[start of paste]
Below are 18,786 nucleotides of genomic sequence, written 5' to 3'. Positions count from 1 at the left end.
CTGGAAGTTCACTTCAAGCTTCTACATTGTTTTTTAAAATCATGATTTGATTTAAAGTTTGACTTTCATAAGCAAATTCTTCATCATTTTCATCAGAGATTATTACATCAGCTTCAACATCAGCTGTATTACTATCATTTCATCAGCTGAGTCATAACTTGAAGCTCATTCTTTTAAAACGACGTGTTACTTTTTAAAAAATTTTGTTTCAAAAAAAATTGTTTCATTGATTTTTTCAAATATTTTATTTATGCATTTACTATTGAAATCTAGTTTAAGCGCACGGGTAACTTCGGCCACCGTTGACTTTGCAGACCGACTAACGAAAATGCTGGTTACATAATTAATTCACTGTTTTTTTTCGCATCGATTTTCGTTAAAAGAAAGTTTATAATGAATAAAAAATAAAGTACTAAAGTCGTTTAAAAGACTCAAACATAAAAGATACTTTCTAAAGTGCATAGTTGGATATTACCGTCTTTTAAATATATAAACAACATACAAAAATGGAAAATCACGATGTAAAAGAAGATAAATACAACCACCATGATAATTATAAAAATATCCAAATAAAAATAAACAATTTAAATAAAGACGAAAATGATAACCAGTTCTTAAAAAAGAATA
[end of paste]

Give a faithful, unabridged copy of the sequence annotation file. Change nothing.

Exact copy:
Below are 18,786 nucleotides of genomic sequence, written 5' to 3'. Positions count from 1 at the left end.
CTGGAAGTTCACTTCAAGCTTCTACATTGTTTTTTAAAATCATGATTTGATTTAAAGTTTGACTTTCATAAGCAAATTCTTCATCATTTTCATCAGAGATTATTACATCAGCTTCAACATCAGCTGTATTACTATCATTTCATCAGCTGAGTCATAACTTGAAGCTCATTCTTTTAAAACGACGTGTTACTTTTTAAAAAATTTTGTTTCAAAAAAAATTGTTTCATTGATTTTTTCAAATATTTTATTTATGCATTTACTATTGAAATCTAGTTTAAGCGCACGGGTAACTTCGGCCACCGTTGACTTTGCAGACCGACTAACGAAAATGCTGGTTACATAATTAATTCACTGTTTTTTTTCGCATCGATTTTCGTTAAAAGAAAGTTTATAATGAATAAAAAATAAAGTACTAAAGTCGTTTAAAAGACTCAAACATAAAAGATACTTTCTAAAGTGCATAGTTGGATATTACCGTCTTTTAAATATATAAACAACATACAAAAATGGAAAATCACGATGTAAAAGAAGATAAATACAACCACCATGATAATTATAAAAATATCCAAATAAAAATAAACAATTTAAATAAAGACGAAAATGATAACCAGTTCTTAAAAAAGAATA